1945 - Silver Star with bronze oak leaf cluster
1945 - Legion of Merit
1961 - Army Outstanding Civilian Service Medal
1960 - Hollywood Walk of Fame
1996 - The National Cowboy Hall of Fame
1996 - Western Heritage Hall of Fame
2004 - Texas Cowboy Hall of Fame
2010 - Santa Clarita Western Walk of Fame
1968 - Belgian Croix de guerre with 1940 Palm
1947 - French Liberation Medal
1948 - French Croix de guerre with Palm
1945 - French Croix de guerre with Silver Star
1948 - French Legion of Honor
1948 - Grade of Chevalier
1944 - Combat Infantryman Badge
1942 - Marksmanship Badge
1942 - Expert Marksmanship Badge
1950 - Armed Forces Reserve Medal
1944 - Good Conduct Medal
1944 - Purple Heart with two bronze oak leaf clusters
1945 - Purple Heart with two bronze oak leaf clusters
1944 - Bronze Star with
Audie Leon Murphy was born on June 20, 1925, in Kingston, Hunt County, Texas, USA, to Emmett Berry Murphy and Josie Bell Killian. He was the seventh among 12 children born to his parents. He was of Irish descent.
He was named after two men who took care of his mother when she was abandoned by his father. His father kept coming and going, until he finally abandoned the family.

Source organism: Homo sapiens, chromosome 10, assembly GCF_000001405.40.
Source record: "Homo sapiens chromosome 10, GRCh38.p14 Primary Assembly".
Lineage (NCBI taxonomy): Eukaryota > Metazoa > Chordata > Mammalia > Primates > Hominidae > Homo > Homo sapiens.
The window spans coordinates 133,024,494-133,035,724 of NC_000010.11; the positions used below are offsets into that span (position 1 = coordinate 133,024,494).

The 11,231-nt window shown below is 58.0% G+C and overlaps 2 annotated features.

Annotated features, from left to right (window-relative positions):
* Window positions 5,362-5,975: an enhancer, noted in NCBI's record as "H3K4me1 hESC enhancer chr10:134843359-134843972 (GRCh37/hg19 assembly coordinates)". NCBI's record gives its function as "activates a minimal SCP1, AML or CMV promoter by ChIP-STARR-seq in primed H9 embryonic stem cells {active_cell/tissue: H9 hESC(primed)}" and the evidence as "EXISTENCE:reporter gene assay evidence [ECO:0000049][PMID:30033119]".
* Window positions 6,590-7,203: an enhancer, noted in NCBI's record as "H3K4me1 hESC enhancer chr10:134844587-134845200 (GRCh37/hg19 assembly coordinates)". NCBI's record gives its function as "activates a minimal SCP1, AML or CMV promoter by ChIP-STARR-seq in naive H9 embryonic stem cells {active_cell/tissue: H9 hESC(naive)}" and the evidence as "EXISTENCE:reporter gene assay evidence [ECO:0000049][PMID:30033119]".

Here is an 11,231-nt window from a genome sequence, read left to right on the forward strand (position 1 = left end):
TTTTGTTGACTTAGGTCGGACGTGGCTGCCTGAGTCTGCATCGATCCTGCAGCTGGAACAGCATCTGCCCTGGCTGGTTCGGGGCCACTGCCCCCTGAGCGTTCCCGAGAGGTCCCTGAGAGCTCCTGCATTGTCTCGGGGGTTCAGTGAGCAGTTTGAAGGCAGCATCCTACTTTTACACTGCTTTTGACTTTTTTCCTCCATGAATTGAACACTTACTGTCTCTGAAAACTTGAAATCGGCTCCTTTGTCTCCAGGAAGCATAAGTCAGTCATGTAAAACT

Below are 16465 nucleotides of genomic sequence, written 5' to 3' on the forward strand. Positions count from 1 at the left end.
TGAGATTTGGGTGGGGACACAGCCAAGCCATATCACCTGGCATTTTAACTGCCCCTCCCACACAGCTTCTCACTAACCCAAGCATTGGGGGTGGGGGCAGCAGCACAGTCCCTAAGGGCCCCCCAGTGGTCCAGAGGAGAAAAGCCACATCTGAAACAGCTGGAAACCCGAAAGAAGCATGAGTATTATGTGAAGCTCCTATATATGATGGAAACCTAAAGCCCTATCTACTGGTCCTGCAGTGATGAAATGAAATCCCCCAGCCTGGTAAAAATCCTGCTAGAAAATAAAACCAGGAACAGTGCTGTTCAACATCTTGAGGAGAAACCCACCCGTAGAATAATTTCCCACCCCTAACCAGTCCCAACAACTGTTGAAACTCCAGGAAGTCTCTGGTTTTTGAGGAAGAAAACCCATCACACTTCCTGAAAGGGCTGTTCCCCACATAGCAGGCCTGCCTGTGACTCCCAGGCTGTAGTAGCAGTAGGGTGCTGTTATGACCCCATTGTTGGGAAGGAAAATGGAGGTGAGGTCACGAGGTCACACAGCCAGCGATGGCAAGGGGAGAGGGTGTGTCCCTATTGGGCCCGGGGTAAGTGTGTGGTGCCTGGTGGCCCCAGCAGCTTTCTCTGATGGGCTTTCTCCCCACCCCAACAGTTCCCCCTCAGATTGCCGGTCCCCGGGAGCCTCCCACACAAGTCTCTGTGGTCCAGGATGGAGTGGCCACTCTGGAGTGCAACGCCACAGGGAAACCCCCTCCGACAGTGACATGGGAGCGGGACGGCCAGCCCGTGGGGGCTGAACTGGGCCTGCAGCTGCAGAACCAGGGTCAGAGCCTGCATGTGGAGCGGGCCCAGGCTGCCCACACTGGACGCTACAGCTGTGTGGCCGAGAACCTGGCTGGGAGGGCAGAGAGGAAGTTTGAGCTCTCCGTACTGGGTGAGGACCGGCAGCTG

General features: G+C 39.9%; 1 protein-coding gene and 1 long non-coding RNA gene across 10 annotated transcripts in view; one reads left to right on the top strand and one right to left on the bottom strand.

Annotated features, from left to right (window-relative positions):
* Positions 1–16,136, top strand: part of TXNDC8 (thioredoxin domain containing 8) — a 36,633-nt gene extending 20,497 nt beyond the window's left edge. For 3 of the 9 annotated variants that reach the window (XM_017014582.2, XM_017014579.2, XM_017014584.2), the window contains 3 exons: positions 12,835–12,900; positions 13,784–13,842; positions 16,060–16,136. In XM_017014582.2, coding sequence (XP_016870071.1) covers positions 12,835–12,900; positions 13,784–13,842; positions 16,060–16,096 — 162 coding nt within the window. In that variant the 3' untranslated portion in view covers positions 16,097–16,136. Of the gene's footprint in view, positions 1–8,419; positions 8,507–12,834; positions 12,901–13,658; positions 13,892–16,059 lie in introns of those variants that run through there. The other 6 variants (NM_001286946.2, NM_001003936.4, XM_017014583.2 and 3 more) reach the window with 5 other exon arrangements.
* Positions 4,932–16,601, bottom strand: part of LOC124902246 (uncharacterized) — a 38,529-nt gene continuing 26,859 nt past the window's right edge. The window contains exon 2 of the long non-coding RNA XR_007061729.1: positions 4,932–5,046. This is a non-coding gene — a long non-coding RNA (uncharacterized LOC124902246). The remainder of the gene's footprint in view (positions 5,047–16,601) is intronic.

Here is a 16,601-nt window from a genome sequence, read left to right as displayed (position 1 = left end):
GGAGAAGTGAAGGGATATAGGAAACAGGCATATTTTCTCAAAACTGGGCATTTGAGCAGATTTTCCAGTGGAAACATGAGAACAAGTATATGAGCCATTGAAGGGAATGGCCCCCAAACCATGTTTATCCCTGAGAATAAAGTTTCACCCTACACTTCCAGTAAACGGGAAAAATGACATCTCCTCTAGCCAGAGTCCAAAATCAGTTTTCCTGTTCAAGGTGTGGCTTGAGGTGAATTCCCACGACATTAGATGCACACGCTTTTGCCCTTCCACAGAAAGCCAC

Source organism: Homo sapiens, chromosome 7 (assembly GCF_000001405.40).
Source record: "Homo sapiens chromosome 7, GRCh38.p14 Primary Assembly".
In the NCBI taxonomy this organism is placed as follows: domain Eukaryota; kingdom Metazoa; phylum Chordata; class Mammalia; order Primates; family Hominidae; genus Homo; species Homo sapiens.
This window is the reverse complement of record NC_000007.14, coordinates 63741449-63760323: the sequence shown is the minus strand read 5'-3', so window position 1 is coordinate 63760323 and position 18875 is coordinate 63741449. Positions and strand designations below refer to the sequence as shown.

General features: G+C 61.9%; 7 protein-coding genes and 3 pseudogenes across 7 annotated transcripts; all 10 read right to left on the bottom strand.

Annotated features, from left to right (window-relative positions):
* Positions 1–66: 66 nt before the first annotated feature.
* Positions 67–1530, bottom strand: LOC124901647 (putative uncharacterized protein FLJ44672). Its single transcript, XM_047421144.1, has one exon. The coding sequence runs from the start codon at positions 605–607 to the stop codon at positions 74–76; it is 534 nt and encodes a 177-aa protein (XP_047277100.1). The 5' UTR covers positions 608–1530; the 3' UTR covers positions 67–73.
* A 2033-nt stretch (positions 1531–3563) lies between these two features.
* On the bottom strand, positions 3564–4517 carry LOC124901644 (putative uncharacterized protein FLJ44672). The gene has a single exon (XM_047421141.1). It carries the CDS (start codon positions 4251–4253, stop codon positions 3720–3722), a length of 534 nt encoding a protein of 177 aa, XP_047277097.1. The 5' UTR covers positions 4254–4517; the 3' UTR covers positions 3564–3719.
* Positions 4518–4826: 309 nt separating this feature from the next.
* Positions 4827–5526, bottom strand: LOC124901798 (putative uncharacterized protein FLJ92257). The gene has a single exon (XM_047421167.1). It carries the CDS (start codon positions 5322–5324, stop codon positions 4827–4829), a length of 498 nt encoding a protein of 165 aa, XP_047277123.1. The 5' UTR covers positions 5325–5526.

Murphy went to elementary school while growing up around Farmersville, Greenville, and Celeste. He dropped out of school in fifth grade. He then landed a cotton picking job to support his family.
In 1941, Murphy’s mother passed away and he took up various jobs to survive in Greenville. His siblings were sent to children’s homes and orphanages.
He decided to join the armed forces in order to support his family and serve his country at the same time. He was finally taken into the armed forces in June 1942.
In 1943, Murphy was assigned to Company B, 1st Battalion, 15th Infantry Regiment, and 3rd Infantry Division. He was immediately posted to French Morocco in North Africa.